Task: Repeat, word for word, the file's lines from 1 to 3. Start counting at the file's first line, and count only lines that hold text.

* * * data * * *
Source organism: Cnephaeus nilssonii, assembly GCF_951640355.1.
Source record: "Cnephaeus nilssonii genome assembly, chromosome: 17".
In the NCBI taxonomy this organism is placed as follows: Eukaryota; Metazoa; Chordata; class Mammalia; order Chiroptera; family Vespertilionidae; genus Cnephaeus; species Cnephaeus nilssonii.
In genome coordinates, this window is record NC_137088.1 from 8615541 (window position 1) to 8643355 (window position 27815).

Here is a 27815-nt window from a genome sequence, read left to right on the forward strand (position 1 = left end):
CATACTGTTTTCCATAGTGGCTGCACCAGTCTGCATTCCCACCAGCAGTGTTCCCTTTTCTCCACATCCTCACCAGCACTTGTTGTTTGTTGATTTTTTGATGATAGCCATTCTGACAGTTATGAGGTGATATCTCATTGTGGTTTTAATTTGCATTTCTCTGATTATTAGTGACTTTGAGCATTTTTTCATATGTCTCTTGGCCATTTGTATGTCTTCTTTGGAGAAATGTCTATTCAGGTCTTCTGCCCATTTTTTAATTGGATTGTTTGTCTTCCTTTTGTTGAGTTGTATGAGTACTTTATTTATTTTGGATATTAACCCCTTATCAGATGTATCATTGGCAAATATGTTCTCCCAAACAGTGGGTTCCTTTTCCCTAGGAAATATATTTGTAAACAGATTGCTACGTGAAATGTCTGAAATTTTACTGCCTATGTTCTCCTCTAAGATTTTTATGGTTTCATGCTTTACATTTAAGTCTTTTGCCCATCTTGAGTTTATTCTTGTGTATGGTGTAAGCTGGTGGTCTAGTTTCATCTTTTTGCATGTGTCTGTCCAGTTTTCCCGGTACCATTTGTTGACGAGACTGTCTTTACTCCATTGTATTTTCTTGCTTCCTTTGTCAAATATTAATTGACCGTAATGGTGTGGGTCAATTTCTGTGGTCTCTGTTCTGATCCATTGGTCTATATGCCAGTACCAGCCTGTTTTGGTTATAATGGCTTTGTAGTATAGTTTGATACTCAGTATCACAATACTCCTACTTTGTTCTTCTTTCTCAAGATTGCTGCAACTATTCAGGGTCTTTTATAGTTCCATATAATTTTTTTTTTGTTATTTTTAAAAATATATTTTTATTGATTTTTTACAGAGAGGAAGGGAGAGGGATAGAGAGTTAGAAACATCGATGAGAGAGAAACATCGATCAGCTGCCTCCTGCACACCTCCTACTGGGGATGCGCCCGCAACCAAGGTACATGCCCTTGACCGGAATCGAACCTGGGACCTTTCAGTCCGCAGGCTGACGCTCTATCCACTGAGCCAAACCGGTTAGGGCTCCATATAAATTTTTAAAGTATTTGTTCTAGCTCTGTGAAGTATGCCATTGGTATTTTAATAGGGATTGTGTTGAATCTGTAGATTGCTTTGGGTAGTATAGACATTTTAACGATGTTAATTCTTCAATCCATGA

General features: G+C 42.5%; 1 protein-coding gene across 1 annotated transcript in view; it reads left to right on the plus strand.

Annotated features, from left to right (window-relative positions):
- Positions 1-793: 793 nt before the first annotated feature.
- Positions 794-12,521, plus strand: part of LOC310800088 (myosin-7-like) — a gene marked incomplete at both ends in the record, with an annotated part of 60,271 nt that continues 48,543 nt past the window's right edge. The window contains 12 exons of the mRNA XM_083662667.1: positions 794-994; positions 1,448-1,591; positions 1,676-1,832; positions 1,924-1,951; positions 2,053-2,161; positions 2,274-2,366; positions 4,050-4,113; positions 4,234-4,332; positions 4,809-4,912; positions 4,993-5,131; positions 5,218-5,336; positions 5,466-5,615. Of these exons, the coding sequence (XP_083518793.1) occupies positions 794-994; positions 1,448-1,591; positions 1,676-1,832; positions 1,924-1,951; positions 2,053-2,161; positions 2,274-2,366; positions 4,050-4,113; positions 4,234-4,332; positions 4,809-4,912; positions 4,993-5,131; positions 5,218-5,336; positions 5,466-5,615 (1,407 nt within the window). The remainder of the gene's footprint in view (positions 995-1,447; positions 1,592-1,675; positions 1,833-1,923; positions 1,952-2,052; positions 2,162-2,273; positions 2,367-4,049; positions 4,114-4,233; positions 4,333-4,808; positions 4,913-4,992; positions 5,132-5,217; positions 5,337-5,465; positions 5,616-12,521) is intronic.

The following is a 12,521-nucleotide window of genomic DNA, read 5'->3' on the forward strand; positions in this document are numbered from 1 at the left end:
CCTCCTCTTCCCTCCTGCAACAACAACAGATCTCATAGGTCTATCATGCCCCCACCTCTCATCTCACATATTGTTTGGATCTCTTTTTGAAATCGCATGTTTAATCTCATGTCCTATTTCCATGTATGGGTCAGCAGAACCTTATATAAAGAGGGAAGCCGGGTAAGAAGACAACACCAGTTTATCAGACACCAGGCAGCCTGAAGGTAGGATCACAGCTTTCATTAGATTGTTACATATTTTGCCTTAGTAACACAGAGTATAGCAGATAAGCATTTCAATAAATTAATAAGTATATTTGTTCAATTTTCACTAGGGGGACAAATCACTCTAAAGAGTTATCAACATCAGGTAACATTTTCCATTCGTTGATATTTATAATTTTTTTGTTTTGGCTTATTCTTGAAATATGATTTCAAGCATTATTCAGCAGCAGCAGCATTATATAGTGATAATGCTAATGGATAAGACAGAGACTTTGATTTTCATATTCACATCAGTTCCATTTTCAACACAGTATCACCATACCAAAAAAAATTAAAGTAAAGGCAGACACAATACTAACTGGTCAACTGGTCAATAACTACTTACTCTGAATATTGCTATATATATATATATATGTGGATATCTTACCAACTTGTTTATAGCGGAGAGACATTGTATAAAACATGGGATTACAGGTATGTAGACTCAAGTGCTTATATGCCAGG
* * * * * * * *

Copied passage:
Source organism: Cnephaeus nilssonii, assembly GCF_951640355.1.
Source record: "Cnephaeus nilssonii genome assembly, chromosome: 17".
In the NCBI taxonomy this organism is placed as follows: Eukaryota; Metazoa; Chordata; class Mammalia; order Chiroptera; family Vespertilionidae; genus Cnephaeus; species Cnephaeus nilssonii.